As you get ready for another camping season, it’s a great time to brush up on your towing skills. Here are some safe driving reminders and towing regulations you should know.
First, consider these collision statistics from Ontario’s Ministry of Transportation’s (MTO) driver handbook:
- 50% of reported collisions while towing an RV are single-vehicle collisions.
- 20% are rear-end collisions
- 30% of collisions are “lost control” incidents”
A collision, of course, is what we all want to avoid. So, with these statistics in mind, let’s look at some of numbers that not only affect your safety and the safety of those around you, but are also the law.
MTO RV Weight and Size Regulations:
- 6 m (8 ft 5 in) is the maximum width of any trailer allowed in Canada. And, this is the only thing the provinces all agree on. Height, length and allowable weights vary by region. Investigate and learn what limits apply in your home province. The good news is that most provinces and states (41 of them) offer what’s called reciprocity. This means that if you’re legal at home, you’re legal in its jurisdiction even if its limits are different. However, not all areas have signed on. PEI for instance, does not offer reciprocity so if you’re planning on travelling there, you will need to know what the local rules are.
- 907 kg (2,000 lb) is the lowest max gross weight of a trailer where independent brakes are required in the country. This is in Alberta, but each province is different. Newfoundland allows up to 4,500-kg (9,920 lb) on one axle! These rules are confusing at best, so it’s best to err on the side of caution and put brakes on all trailers over 907 kg.
License Classes for RVers
- 4,500 kg (9,920 lb) is the most common maximum weight allowed for a towed trailer in Canada, but not everywhere.
Allowed with a G-class (full passenger car license) in each province of Canada.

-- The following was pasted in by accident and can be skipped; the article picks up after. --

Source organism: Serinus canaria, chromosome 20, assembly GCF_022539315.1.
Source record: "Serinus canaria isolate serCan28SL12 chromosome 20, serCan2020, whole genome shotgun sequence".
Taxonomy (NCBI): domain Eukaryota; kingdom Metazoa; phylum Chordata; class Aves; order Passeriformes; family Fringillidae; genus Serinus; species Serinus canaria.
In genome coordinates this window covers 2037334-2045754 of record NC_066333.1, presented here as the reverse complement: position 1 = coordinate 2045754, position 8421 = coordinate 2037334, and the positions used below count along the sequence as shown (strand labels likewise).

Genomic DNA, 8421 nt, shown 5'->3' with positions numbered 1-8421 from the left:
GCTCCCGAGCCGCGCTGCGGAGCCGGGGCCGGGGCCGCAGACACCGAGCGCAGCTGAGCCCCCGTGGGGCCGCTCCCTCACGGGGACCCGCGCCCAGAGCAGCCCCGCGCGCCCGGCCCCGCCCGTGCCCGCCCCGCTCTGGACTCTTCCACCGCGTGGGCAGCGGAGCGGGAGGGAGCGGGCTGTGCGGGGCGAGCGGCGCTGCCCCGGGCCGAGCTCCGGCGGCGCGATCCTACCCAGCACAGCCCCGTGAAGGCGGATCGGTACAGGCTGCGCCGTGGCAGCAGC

British Columbia 4,600 kg (10,140 lb) or less
Alberta 4,500 kg or less
Saskatchewan 4,500 kg or less
Manitoba 4,540 kg (10,008 lb) or less
Ontario 4,600 kg (10,140 lb) or less
Quebec 4,500 kg or less
New Brunswick 4,500 kg or less
Nova Scotia 4,500 kg or less
Prince Edward Island 4,500 kg or less
Newfoundland and Labrador 4,500 kg or less
Yukon 4,500 kg or less
Northwest Territories 4,500 kg or less
Nunavut 4,500 kg or less
11,000kg (24,250 lb) is the newest gross combined weight allowed for a recreational truck and trailer combination in Ontario (since 2011) with a modified A-class (truck driver’s license).
Several provinces in Canada have now moved towards an RV-friendly licence that recognizes the fact that trucks and fifth wheel trailers have become larger and heavier than what was conceived decades ago when most license regulations were written.
Some extra training and a medical is required; however, the modified licenses don’t require the level of training a commercial truck driver receives.
Some of the other provinces that have a modified RV-friendly licence are Manitoba, British Columbia and New Brunswick. Check with your local transport ministry for the latest rule changes.
Remember to brush up on your knowledge and towing skills before you hit the road this spring.